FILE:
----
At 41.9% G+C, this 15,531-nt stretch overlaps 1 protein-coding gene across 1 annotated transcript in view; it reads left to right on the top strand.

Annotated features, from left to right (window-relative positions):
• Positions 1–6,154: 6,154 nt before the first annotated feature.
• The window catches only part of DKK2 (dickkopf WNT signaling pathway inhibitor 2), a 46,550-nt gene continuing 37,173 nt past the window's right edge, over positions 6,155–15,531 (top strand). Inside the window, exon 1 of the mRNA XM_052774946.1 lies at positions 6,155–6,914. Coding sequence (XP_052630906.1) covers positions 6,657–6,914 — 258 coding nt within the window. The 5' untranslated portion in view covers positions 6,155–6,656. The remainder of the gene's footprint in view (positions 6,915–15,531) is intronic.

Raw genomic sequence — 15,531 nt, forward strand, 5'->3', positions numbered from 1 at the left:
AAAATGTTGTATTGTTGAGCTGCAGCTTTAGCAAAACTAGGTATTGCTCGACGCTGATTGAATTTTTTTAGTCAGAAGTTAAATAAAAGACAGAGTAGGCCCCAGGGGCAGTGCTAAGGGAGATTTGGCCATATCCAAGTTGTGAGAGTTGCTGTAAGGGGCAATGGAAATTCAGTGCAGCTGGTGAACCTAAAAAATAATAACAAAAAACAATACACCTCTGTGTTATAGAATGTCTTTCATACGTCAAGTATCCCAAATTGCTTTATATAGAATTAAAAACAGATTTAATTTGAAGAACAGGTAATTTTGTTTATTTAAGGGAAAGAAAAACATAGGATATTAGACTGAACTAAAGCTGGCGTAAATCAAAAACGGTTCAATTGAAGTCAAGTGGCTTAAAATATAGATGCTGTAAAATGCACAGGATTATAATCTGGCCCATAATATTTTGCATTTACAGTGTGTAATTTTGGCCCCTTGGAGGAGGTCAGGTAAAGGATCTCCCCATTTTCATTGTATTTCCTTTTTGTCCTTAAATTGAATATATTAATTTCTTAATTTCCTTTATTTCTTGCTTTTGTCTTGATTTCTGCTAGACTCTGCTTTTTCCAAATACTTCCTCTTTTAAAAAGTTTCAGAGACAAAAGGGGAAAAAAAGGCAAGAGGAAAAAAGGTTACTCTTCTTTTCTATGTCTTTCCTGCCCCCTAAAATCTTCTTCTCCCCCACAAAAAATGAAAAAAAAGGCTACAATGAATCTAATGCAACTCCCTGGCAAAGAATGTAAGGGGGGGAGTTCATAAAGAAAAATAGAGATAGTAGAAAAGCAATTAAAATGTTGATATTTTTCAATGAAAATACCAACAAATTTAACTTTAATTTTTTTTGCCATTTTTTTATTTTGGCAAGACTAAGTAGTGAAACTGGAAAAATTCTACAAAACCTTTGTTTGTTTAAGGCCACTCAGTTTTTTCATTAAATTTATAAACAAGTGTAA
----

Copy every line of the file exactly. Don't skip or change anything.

At 41.9% G+C, this 15,531-nt stretch overlaps 1 protein-coding gene across 1 annotated transcript in view; it reads left to right on the top strand.

Annotated features, from left to right (window-relative positions):
• Positions 1–6,154: 6,154 nt before the first annotated feature.
• The window catches only part of DKK2 (dickkopf WNT signaling pathway inhibitor 2), a 46,550-nt gene continuing 37,173 nt past the window's right edge, over positions 6,155–15,531 (top strand). Inside the window, exon 1 of the mRNA XM_052774946.1 lies at positions 6,155–6,914. Coding sequence (XP_052630906.1) covers positions 6,657–6,914 — 258 coding nt within the window. The 5' untranslated portion in view covers positions 6,155–6,656. The remainder of the gene's footprint in view (positions 6,915–15,531) is intronic.

Raw genomic sequence — 15,531 nt, forward strand, 5'->3', positions numbered from 1 at the left:
AAAATGTTGTATTGTTGAGCTGCAGCTTTAGCAAAACTAGGTATTGCTCGACGCTGATTGAATTTTTTTAGTCAGAAGTTAAATAAAAGACAGAGTAGGCCCCAGGGGCAGTGCTAAGGGAGATTTGGCCATATCCAAGTTGTGAGAGTTGCTGTAAGGGGCAATGGAAATTCAGTGCAGCTGGTGAACCTAAAAAATAATAACAAAAAACAATACACCTCTGTGTTATAGAATGTCTTTCATACGTCAAGTATCCCAAATTGCTTTATATAGAATTAAAAACAGATTTAATTTGAAGAACAGGTAATTTTGTTTATTTAAGGGAAAGAAAAACATAGGATATTAGACTGAACTAAAGCTGGCGTAAATCAAAAACGGTTCAATTGAAGTCAAGTGGCTTAAAATATAGATGCTGTAAAATGCACAGGATTATAATCTGGCCCATAATATTTTGCATTTACAGTGTGTAATTTTGGCCCCTTGGAGGAGGTCAGGTAAAGGATCTCCCCATTTTCATTGTATTTCCTTTTTGTCCTTAAATTGAATATATTAATTTCTTAATTTCCTTTATTTCTTGCTTTTGTCTTGATTTCTGCTAGACTCTGCTTTTTCCAAATACTTCCTCTTTTAAAAAGTTTCAGAGACAAAAGGGGAAAAAAAGGCAAGAGGAAAAAAGGTTACTCTTCTTTTCTATGTCTTTCCTGCCCCCTAAAATCTTCTTCTCCCCCACAAAAAATGAAAAAAAAGGCTACAATGAATCTAATGCAACTCCCTGGCAAAGAATGTAAGGGGGGGAGTTCATAAAGAAAAATAGAGATAGTAGAAAAGCAATTAAAATGTTGATATTTTTCAATGAAAATACCAACAAATTTAACTTTAATTTTTTTTGCCATTTTTTTATTTTGGCAAGACTAAGTAGTGAAACTGGAAAAATTCTACAAAACCTTTGTTTGTTTAAGGCCACTCAGTTTTTTCATTAAATTTATAAACAAGTGTAA